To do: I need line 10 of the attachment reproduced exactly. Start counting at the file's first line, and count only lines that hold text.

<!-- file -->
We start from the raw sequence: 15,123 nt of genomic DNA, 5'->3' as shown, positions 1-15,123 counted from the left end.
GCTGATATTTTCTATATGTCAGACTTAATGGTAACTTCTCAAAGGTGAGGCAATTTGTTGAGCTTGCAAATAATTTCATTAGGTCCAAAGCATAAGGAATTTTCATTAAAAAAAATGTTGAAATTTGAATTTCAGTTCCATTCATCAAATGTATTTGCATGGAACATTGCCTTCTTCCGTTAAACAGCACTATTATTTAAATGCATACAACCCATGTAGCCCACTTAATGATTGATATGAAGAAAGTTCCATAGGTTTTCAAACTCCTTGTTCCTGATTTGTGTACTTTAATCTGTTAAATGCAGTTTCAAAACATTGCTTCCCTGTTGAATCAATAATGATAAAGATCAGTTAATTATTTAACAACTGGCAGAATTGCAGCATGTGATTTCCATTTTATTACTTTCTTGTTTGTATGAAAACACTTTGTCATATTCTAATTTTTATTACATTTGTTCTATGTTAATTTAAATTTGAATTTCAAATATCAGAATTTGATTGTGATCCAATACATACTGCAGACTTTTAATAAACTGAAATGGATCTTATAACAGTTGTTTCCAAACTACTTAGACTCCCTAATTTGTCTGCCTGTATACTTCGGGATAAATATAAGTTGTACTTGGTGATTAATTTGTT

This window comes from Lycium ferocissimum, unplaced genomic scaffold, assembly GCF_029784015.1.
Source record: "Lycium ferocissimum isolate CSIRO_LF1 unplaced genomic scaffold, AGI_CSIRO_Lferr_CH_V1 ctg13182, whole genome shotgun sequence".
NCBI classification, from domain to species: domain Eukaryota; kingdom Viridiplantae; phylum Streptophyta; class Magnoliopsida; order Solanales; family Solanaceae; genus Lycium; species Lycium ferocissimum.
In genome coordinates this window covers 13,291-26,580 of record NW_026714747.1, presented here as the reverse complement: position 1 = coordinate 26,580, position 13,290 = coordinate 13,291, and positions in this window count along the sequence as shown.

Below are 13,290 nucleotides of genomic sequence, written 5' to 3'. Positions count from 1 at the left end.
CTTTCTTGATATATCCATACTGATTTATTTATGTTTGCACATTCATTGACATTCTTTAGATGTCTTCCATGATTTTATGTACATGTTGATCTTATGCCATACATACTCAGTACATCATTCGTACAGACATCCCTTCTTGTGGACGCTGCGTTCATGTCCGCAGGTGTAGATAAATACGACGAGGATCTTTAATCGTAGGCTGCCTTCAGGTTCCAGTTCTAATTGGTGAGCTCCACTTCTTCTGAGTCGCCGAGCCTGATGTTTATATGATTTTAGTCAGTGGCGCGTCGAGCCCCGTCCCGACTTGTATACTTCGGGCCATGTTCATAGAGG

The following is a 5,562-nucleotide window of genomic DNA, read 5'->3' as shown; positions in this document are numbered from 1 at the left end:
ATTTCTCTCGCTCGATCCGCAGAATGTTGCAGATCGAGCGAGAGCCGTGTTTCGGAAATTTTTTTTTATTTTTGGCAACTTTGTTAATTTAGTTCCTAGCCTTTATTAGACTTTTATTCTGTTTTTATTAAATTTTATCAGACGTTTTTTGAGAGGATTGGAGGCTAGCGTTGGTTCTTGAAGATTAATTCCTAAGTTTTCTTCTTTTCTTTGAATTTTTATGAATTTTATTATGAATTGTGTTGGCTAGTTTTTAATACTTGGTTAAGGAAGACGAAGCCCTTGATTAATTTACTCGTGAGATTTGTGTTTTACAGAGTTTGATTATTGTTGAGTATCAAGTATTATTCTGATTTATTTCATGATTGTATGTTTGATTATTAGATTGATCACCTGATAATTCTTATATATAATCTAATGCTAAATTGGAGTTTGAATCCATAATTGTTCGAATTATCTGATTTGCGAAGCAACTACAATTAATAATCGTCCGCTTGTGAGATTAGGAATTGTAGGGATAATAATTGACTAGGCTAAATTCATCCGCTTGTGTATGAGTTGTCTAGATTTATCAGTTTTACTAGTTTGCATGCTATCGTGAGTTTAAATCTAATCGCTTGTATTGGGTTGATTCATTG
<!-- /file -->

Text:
ATTTCTCTCGCTCGATCCGCAGAATGTTGCAGATCGAGCGAGAGCCGTGTTTCGGAAATTTTTTTTTATTTTTGGCAACTTTGTTAATTTAGTTCCTAGCCTTTATTAGACTTTTATTCTGTTTTTATTAAATTTTATCAGACGTTTTTTGAGAGGATTGGAGGCTAGCGTTGGTTCTTGAAGATTAATTCCTAAGTTTTCTTCTTTTCTTTGAATTTTTATGAATTTTATTATGAATTGTGTTGGCTAGTTTTTAATACTTGGTTAAGGAAGACGAAGCCCTTGATTAATTTACTCGTGAGATTTGTGTTTTACAGAGTTTGATTATTGTTGAGTATCAAGTATTATTCTGATTTATTTCATGATTGTATGTTTGATTATTAGATTGATCACCTGATAATTCTTATATATAATCTAATGCTAAATTGGAGTTTGAATCCATAATTGTTCGAATTATCTGATTTGCGAAGCAACTACAATTAATAATCGTCCGCTTGTGAGATTAGGAATTGTAGGGATAATAATTGACTAGGCTAAATTCATCCGCTTGTGTATGAGTTGTCTAGATTTATCAGTTTTACTAGTTTGCATGCTATCGTGAGTTTAAATCTAATCGCTTGTATTGGGTTGATTCATTG